In addition to the financial toll of caregiving for your parents, there is an emotional toll. The first hit comes from exhaustion. About 53% of adult children who care for aging parents are investing more than 40 hours each week to their care - the equivalent of a full time job. A shocking 37% provide more than 80 hours. And 21% never get a break. For adult children giving 40or more hours to their parents while balancing children and sometimes a job, things like sleep, exercise, and self-care are simply no longer priorities. This takes a toll on our mental well-being and physical health.

 

Additionally, caring for elderly parents puts adult children in an awkward and often challenging position. When we begin to care for our parents, we no longer fit squarely in the “son” or “daughter” category. We need to start taking on a parental role to our own parents. This can wrack caregivers with guilt and frustration. Unfortunately, there aren’t enough resources to teach caregivers how to navigate this new role with minimal damage to their mental health or their relationships with their parents and other family members.

 

Long Term Consequences

The choice to leave the workforce to care for aging parents affects both men and women long after their parents have passed away. But the choice is especially detrimental to women. Women above age 50 make up half of the total long-term unemployment in America. To make matters worse, women who take time off to care for family have more trouble than men finding employment when they are ready to reenter the job force. According to Sara E. Rix, an analyst and former senior researcher for AARP, “Older displaced women are less likely than displaced men of the same ages to be re-employed and more likely to have left the labor force.”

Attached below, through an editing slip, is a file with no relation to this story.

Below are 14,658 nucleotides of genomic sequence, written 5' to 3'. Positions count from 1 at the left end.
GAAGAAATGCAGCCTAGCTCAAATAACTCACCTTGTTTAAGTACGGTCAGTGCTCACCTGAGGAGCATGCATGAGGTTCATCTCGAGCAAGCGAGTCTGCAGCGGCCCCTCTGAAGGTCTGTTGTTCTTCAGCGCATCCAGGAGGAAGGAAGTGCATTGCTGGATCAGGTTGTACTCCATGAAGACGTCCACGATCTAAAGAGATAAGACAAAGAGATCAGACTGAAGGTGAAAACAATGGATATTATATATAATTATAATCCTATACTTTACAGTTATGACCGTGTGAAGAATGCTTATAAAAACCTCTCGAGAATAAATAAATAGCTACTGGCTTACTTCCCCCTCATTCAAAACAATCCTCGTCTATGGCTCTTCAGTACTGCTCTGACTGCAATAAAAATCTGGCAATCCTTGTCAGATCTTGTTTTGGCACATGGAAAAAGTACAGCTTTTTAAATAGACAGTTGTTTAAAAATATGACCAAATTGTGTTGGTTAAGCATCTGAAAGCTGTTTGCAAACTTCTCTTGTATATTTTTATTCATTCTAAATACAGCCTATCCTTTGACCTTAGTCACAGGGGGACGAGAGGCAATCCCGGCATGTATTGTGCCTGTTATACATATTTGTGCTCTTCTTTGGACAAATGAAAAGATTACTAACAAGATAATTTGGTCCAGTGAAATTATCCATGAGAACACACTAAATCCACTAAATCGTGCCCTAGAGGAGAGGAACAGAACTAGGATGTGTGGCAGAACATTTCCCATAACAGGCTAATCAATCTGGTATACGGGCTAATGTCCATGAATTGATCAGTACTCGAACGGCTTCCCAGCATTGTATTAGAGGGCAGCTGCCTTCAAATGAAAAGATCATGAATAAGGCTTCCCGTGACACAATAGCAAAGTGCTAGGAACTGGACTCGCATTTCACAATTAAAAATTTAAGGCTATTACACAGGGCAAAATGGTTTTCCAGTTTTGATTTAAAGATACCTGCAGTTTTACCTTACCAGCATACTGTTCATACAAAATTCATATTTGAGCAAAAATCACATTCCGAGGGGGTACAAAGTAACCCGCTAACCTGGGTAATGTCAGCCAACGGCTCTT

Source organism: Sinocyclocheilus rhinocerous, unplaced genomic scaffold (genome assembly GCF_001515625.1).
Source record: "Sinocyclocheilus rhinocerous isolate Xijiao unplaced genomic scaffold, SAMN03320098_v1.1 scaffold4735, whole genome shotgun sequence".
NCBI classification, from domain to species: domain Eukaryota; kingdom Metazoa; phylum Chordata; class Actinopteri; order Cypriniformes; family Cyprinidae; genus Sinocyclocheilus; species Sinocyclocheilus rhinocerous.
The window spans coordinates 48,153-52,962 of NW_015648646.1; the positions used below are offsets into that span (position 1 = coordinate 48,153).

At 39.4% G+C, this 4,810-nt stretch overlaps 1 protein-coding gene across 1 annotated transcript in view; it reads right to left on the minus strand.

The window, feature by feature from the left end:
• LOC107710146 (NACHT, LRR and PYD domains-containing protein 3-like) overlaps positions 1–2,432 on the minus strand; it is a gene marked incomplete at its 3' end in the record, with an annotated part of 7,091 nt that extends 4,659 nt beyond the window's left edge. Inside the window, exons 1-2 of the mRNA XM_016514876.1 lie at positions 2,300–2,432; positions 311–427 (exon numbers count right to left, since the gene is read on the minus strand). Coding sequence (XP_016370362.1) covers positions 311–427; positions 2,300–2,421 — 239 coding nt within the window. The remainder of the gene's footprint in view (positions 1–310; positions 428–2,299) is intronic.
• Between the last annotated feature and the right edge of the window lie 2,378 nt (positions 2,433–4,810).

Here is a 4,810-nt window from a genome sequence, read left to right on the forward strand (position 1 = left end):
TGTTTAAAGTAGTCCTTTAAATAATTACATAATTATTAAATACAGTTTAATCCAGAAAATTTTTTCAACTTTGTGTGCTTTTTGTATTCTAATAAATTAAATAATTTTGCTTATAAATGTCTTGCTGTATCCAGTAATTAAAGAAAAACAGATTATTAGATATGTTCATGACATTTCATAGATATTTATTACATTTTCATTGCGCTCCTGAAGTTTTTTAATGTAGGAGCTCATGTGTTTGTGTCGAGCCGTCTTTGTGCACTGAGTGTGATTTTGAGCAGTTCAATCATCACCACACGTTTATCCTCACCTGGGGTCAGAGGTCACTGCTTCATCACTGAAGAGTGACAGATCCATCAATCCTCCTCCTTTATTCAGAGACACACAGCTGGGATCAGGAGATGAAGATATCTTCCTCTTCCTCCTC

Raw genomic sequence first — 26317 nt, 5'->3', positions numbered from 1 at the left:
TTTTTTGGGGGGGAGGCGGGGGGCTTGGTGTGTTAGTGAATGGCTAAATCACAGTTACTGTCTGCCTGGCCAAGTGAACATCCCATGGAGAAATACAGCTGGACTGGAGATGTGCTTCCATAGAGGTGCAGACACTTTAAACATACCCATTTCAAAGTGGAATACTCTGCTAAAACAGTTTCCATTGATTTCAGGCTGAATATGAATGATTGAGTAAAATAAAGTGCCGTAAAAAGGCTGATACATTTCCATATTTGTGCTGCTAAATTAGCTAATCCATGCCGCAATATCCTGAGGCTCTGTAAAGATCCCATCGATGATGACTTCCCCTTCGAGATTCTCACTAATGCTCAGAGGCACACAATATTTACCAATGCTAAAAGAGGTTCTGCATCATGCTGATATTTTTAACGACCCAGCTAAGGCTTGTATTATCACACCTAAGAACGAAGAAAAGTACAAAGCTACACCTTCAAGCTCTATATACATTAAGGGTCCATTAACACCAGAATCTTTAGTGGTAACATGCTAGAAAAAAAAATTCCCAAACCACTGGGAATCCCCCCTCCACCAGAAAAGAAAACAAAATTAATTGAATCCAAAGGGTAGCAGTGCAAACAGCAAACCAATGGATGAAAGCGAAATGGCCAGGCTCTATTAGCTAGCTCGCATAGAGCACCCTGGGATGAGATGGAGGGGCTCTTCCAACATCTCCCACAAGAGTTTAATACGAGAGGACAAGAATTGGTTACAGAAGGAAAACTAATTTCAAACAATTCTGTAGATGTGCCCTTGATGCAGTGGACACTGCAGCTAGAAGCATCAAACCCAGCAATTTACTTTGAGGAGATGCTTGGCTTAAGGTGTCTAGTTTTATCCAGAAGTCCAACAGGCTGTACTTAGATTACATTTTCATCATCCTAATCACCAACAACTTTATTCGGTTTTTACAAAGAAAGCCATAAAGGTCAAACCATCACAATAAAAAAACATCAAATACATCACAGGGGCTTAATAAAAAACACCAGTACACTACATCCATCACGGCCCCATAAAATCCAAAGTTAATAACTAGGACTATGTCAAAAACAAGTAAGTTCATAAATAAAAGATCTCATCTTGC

The long term financial consequences of leaving the workforce to care for elderly parents can also be steep. Men and women who leave the workforce stand to lose $303,880 in lifetime wages and retirement benefits.

 

The Up Side

Caring for parents and children at the same time is certainly a challenge. It can be mentally, emotionally, and financially draining. And regrettably, there are far too few resources out there for people in the sandwich years. But there is also something incomparably rewarding and beautiful about being there to care for your parents in their golden years. Take it from Maria Vizzi, a business owner living in NYC and caring for her aging parents. "This caregiving is a choice and in many ways, a blessing...I hear anecdotes from Dad as he recalls wartime in Sicily. They spoil me in small but meaningful ways.” Caring for your parents is a one-time opportunity. If you are able and willing to find outside care, then by all means, feel free and welcome to do so. However, if you find yourself toggling between karate classes and doctor’s visits, remember, this too shall pass.

 

Looking Ahead

We are in the midst of an American fiscal crisis, and nobody is talking about it. Moving forward, we need to open conversations about caring for elderly parents and other relatives. We need to open up paid leave to include care for the elderly, and we need better support systems for adults bridging the gap between their children and their aging parents. And for adults who choose to leave the workforce to care for their loved ones, we need comprehensive reentry programs to help get people back into the workforce. When people feel free and able to care for their ailing loved ones without taking a financial hit, and when our economy can bounce back easily through reentry into the labor force, we all win.